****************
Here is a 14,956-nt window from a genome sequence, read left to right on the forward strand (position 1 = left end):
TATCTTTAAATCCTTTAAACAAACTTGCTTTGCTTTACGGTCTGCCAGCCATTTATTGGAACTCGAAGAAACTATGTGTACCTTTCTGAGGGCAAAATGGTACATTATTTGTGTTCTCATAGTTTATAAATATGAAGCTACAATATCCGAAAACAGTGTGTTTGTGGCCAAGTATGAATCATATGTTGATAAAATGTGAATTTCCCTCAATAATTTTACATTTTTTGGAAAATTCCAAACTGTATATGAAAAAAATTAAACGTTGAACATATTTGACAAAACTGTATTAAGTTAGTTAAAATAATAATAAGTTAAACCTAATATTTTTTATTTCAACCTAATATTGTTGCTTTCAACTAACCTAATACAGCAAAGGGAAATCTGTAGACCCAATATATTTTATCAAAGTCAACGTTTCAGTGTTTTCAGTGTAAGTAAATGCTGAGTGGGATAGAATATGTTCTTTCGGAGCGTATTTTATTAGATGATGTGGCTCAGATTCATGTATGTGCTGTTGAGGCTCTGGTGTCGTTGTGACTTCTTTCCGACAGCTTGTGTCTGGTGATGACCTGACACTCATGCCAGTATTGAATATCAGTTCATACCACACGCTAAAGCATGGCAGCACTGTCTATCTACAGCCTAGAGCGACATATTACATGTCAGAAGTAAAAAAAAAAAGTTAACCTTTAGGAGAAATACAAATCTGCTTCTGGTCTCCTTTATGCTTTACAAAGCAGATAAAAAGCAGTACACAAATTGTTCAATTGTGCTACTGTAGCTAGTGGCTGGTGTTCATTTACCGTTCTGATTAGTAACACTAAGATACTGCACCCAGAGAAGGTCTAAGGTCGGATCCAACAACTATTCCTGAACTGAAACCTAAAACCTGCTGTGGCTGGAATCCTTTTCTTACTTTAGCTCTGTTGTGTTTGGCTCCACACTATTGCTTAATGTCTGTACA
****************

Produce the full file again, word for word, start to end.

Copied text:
Here is a 14,956-nt window from a genome sequence, read left to right on the forward strand (position 1 = left end):
TATCTTTAAATCCTTTAAACAAACTTGCTTTGCTTTACGGTCTGCCAGCCATTTATTGGAACTCGAAGAAACTATGTGTACCTTTCTGAGGGCAAAATGGTACATTATTTGTGTTCTCATAGTTTATAAATATGAAGCTACAATATCCGAAAACAGTGTGTTTGTGGCCAAGTATGAATCATATGTTGATAAAATGTGAATTTCCCTCAATAATTTTACATTTTTTGGAAAATTCCAAACTGTATATGAAAAAAATTAAACGTTGAACATATTTGACAAAACTGTATTAAGTTAGTTAAAATAATAATAAGTTAAACCTAATATTTTTTATTTCAACCTAATATTGTTGCTTTCAACTAACCTAATACAGCAAAGGGAAATCTGTAGACCCAATATATTTTATCAAAGTCAACGTTTCAGTGTTTTCAGTGTAAGTAAATGCTGAGTGGGATAGAATATGTTCTTTCGGAGCGTATTTTATTAGATGATGTGGCTCAGATTCATGTATGTGCTGTTGAGGCTCTGGTGTCGTTGTGACTTCTTTCCGACAGCTTGTGTCTGGTGATGACCTGACACTCATGCCAGTATTGAATATCAGTTCATACCACACGCTAAAGCATGGCAGCACTGTCTATCTACAGCCTAGAGCGACATATTACATGTCAGAAGTAAAAAAAAAAAGTTAACCTTTAGGAGAAATACAAATCTGCTTCTGGTCTCCTTTATGCTTTACAAAGCAGATAAAAAGCAGTACACAAATTGTTCAATTGTGCTACTGTAGCTAGTGGCTGGTGTTCATTTACCGTTCTGATTAGTAACACTAAGATACTGCACCCAGAGAAGGTCTAAGGTCGGATCCAACAACTATTCCTGAACTGAAACCTAAAACCTGCTGTGGCTGGAATCCTTTTCTTACTTTAGCTCTGTTGTGTTTGGCTCCACACTATTGCTTAATGTCTGTACA